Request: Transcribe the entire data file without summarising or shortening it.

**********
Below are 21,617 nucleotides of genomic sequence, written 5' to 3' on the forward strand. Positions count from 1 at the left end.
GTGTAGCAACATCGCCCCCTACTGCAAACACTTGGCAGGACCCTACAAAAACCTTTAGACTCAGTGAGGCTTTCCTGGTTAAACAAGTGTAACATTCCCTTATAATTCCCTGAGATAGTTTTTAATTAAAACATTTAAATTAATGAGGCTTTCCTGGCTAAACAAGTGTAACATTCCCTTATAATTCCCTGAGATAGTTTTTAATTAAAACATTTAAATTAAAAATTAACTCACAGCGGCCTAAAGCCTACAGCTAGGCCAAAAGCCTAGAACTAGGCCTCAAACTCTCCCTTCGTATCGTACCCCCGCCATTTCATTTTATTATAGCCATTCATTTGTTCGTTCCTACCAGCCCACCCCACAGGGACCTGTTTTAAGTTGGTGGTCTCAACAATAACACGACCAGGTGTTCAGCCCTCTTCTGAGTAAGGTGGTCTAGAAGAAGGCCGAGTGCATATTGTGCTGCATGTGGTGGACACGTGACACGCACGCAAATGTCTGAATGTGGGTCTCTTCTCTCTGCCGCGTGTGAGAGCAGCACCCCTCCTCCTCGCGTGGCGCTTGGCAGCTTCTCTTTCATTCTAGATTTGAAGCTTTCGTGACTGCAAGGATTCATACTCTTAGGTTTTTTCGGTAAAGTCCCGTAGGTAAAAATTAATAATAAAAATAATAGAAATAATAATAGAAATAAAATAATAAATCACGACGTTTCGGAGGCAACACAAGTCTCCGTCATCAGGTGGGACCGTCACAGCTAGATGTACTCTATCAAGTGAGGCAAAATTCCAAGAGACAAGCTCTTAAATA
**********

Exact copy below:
Below are 21,617 nucleotides of genomic sequence, written 5' to 3' on the forward strand. Positions count from 1 at the left end.
GTGTAGCAACATCGCCCCCTACTGCAAACACTTGGCAGGACCCTACAAAAACCTTTAGACTCAGTGAGGCTTTCCTGGTTAAACAAGTGTAACATTCCCTTATAATTCCCTGAGATAGTTTTTAATTAAAACATTTAAATTAATGAGGCTTTCCTGGCTAAACAAGTGTAACATTCCCTTATAATTCCCTGAGATAGTTTTTAATTAAAACATTTAAATTAAAAATTAACTCACAGCGGCCTAAAGCCTACAGCTAGGCCAAAAGCCTAGAACTAGGCCTCAAACTCTCCCTTCGTATCGTACCCCCGCCATTTCATTTTATTATAGCCATTCATTTGTTCGTTCCTACCAGCCCACCCCACAGGGACCTGTTTTAAGTTGGTGGTCTCAACAATAACACGACCAGGTGTTCAGCCCTCTTCTGAGTAAGGTGGTCTAGAAGAAGGCCGAGTGCATATTGTGCTGCATGTGGTGGACACGTGACACGCACGCAAATGTCTGAATGTGGGTCTCTTCTCTCTGCCGCGTGTGAGAGCAGCACCCCTCCTCCTCGCGTGGCGCTTGGCAGCTTCTCTTTCATTCTAGATTTGAAGCTTTCGTGACTGCAAGGATTCATACTCTTAGGTTTTTTCGGTAAAGTCCCGTAGGTAAAAATTAATAATAAAAATAATAGAAATAATAATAGAAATAAAATAATAAATCACGACGTTTCGGAGGCAACACAAGTCTCCGTCATCAGGTGGGACCGTCACAGCTAGATGTACTCTATCAAGTGAGGCAAAATTCCAAGAGACAAGCTCTTAAATA